We walk through our woods, armed with chainsaws and mosquito repellant, searching for trees that block access to familiar trails. It doesn’t take long following the twin assaults of Laura and Delta. This is not work that will end anytime soon. It’s easy to ignore the devastation of downed trees, looking at the woods from the back of our house. Not so much when you plod past the cows, walking through the pasture.
Personally, I find the uprooted trees look obscene. Don’t-look-at-me obscene. Being-caught-in- the-privy-with-your-unmentionables-down-around-your-knees obscene. You can almost feel their embarrassment; they wished we understood they want us to turn away. When their roots were ripped out of the earth by the hurricane’s furious wind, it severed connected roots linking them to their neighbors. Was that the shrieking we heard, the moans we mistook for the wailing winds of two horrendous hurricanes?
You chance upon the trees that made it, the stayers. It’s odd how relieved they look. Some may even think no, they look sad, depressed. Here in the quiet of the woods, you are surrounded by a mixed bag of emotions. Could it be the trees felt what we humans felt, when we awoke to stare down the road at our neighbors, checking out the homes that took the biggest hits? Who got off lightly? Who’s leaving, never to return? These must be the apologetic trees, the ones suffering from arboreal survivor’s guilt. Some still stand straight, giant guardians, silhouetted against a now-cloudless sky, protecting what’s left of their war-scarred sanctuary. As they flail their leafy limbs in an early autumn breeze, it’s hard to resist anthropomorphizing them. We pick our way along cautiously, reverently. We find ourselves unconsciously speaking in hushed tones.
You duck cautiously under the bent-over ones, the one that know their flexibility is just a random, freak-of-nature thing. They seem aware that the next slightest wind might finish ’em off. Or…scarier still, that they could remain bent and weary for decades, never to know uprightness again. Pinecones, acorns, hickory nuts crunch under our boots. You wonder, will these trees ever want to bloom again, spread their seeds, reproduce new generations? You can almost sense a vibration—a quiet shooing away of woodland critters who seek shelter in their boughs or trunks. Move along. It’s not safe here. No room in this inn…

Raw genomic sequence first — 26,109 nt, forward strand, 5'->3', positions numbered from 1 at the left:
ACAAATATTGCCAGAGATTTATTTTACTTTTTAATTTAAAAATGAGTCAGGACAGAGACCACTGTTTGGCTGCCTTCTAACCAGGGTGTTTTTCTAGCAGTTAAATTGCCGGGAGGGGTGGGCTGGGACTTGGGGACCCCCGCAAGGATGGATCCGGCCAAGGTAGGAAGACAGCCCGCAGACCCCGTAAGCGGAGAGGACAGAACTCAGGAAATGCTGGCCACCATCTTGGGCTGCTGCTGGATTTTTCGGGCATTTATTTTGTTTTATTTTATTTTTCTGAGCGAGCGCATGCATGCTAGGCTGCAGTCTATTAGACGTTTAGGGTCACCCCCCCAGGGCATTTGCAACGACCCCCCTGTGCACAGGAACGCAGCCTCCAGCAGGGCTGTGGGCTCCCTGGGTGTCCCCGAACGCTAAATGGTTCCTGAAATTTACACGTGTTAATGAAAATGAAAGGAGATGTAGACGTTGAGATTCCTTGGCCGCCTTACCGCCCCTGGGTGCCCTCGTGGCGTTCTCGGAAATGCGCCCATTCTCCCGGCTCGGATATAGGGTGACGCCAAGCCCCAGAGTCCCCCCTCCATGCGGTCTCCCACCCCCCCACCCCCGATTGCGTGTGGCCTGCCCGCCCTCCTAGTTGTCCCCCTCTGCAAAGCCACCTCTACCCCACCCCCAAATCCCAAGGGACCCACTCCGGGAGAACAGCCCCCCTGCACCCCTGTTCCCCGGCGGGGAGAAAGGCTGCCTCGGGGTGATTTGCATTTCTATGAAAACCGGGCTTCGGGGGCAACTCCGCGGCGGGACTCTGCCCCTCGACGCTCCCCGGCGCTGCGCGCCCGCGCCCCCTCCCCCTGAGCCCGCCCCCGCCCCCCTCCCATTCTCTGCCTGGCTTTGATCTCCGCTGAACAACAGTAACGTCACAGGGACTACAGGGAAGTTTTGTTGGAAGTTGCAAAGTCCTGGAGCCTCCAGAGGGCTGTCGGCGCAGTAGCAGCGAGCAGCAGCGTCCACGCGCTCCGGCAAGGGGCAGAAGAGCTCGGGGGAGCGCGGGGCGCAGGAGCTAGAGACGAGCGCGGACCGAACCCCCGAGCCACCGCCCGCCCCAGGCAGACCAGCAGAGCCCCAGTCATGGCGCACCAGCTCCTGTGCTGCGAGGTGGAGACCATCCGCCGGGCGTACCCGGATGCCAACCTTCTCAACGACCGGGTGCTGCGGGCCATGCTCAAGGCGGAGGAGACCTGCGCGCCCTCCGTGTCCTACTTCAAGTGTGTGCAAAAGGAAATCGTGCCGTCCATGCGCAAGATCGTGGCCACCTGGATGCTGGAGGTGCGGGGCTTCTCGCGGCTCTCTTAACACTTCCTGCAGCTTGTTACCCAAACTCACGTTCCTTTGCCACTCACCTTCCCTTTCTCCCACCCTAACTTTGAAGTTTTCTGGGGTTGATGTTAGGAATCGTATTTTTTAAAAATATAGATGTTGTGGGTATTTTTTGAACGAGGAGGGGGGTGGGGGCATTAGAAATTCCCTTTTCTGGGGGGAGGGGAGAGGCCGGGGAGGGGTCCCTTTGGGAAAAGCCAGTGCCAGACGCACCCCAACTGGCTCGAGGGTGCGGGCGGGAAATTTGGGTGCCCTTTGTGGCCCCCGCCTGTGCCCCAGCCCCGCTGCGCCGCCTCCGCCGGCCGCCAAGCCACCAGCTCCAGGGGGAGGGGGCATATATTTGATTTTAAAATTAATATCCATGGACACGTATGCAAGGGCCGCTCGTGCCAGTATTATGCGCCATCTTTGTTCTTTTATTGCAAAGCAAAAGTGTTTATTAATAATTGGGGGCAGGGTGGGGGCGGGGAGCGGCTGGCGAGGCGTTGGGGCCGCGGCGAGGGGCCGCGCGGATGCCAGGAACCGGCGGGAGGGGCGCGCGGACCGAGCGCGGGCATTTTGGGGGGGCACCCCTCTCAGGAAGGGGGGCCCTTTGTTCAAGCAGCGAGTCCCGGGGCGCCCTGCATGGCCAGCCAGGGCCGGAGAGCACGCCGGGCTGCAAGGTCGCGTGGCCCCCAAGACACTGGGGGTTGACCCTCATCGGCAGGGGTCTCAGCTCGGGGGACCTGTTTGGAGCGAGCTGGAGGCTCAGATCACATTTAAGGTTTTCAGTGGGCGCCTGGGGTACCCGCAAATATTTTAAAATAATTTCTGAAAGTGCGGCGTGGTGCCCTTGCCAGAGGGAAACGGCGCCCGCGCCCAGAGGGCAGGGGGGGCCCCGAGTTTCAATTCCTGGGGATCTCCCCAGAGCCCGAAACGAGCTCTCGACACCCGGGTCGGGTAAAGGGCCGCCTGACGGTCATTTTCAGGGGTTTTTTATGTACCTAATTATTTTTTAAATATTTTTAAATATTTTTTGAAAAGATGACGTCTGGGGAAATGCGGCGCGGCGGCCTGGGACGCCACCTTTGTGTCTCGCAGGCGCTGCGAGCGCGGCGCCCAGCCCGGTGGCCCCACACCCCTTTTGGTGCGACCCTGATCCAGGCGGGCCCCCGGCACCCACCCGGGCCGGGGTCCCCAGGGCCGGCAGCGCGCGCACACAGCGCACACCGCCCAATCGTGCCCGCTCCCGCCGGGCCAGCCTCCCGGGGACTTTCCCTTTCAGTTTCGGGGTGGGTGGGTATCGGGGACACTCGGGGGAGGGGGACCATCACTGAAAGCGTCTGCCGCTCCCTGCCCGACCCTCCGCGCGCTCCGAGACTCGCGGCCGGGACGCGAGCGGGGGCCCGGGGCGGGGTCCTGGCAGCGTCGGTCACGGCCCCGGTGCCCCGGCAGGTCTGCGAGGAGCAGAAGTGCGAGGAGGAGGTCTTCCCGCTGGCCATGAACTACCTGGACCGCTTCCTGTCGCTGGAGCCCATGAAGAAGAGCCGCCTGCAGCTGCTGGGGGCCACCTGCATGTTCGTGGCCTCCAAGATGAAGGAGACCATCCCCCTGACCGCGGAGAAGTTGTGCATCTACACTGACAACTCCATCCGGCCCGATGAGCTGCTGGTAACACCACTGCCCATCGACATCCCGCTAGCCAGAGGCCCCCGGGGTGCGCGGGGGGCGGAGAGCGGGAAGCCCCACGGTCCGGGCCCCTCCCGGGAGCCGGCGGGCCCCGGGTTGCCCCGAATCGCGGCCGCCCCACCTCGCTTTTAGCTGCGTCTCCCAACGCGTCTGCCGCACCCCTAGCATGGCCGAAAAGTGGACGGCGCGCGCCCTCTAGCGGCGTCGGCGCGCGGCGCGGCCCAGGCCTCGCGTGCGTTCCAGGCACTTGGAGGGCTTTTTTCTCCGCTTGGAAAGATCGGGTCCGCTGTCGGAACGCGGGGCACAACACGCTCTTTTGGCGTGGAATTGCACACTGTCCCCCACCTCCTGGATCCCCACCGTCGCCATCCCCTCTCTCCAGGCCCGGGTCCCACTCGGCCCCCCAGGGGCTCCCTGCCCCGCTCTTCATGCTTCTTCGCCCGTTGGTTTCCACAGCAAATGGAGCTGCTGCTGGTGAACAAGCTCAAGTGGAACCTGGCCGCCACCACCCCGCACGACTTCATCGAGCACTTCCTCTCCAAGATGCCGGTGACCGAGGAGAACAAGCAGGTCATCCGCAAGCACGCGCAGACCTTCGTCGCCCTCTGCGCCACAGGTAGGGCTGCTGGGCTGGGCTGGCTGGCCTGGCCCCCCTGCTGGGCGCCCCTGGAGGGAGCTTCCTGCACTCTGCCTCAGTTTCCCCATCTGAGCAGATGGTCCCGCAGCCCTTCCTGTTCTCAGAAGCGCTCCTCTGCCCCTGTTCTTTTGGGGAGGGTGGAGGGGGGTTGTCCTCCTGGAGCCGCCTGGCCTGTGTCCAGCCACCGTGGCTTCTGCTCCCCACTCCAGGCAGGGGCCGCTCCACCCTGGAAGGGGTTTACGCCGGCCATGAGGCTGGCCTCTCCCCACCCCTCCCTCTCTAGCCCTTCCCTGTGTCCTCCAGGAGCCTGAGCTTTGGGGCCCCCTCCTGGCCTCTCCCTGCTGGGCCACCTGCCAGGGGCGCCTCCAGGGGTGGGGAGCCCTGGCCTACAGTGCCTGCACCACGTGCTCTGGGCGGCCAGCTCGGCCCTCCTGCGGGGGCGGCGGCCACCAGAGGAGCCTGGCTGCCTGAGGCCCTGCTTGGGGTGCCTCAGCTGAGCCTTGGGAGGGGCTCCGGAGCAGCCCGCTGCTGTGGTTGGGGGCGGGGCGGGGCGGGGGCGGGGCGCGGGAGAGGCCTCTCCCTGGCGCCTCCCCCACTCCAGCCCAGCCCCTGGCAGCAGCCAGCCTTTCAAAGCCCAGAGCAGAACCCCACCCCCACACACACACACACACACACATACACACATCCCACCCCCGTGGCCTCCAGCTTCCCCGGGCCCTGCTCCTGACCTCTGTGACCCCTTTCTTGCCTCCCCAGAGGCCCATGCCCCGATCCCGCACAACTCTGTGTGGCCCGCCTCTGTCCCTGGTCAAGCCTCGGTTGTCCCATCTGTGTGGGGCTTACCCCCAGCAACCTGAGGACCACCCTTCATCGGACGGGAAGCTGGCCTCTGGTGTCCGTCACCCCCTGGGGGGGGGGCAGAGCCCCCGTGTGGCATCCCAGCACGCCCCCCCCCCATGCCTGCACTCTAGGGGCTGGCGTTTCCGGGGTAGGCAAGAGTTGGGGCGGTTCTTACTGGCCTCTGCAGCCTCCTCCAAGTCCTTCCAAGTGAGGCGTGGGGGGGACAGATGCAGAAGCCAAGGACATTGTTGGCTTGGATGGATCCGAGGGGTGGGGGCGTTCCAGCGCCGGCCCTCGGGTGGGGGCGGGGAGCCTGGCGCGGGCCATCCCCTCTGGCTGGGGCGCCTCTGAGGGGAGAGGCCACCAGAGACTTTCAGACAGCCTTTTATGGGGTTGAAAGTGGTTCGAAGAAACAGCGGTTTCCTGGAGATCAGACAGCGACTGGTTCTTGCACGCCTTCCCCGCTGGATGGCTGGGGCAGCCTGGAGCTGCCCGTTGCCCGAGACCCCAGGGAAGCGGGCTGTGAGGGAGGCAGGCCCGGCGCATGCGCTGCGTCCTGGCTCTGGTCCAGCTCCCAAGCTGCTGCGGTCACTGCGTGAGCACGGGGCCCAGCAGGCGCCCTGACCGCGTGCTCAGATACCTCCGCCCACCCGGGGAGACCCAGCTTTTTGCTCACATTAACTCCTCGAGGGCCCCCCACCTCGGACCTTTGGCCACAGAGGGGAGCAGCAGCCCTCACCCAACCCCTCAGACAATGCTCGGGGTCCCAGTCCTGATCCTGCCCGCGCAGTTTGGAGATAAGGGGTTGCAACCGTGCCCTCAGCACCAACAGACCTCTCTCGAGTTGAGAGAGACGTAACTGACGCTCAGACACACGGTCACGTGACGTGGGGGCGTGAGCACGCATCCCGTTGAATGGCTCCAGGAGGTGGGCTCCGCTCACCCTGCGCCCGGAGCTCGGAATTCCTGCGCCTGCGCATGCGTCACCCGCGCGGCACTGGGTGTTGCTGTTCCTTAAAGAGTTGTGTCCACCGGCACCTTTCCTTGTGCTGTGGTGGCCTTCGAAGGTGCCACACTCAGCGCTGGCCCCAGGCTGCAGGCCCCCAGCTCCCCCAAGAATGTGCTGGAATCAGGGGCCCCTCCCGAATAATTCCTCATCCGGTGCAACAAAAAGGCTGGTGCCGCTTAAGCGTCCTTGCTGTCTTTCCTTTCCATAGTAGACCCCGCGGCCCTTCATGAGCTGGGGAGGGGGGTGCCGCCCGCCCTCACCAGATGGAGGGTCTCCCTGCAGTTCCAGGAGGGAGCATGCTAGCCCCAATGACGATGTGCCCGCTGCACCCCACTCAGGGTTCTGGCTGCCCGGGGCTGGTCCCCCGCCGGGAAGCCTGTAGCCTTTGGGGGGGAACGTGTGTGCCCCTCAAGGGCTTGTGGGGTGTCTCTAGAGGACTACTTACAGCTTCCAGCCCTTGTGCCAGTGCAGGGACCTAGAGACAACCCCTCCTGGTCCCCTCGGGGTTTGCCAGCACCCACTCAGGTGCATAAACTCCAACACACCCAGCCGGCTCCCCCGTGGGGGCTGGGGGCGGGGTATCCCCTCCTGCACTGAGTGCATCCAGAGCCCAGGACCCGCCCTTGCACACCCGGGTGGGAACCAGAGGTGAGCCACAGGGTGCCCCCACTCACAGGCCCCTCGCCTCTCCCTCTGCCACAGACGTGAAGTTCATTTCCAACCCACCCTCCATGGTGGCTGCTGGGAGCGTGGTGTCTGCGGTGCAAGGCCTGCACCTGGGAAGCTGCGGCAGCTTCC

Smithsonian Magazine contributor, Richard Grant, recounts a 2018 visit with a German “tree whisperer,” Peter Wohlleben. As a forester and author, Wohlleben has devoted his life to the study and care of trees, managing a forest as a nature reserve.
Grant says he possesses
“a rare understanding of the inner life of trees.”
Grant explains that, since Darwin, we’ve thought of trees as “striving, disconnected loners, competing for water, nutrients and sunlight, with the winners shading out the losers and sucking them dry.” It’s the timber industry, he notes, that taught us to see the trees pragmatically, coldly, when we survey splendid forests and see only “wood-producing systems and battlegrounds for survival of the fittest.”
Today, he explains, we have substantial scientific evidence that shows us instead that same-species trees are communal and generous:
“[They] will often form alliances with trees of other species. Forest trees have evolved to live in cooperative, interdependent relationships, maintained by communication and a collective intelligence similar to an insect colony. These soaring columns of living wood draw the eye upward to their outspreading crowns, but the real action is taking place underground,
just a few inches below our feet.”
In his book, The Hidden Life of Trees: What They Feel, How They Communicate, Wohlleben explains the magical communication network shared by trees:
“Some are calling it the ‘wood-wide web.’ All the trees here, and in every forest that is not too damaged, are connected to each other through underground fungal networks. Trees share water and nutrients through the networks, and also use them to communicate. They send distress signals about drought and disease, for example, or insect attacks, and other trees alter their behavior when they receive these messages.”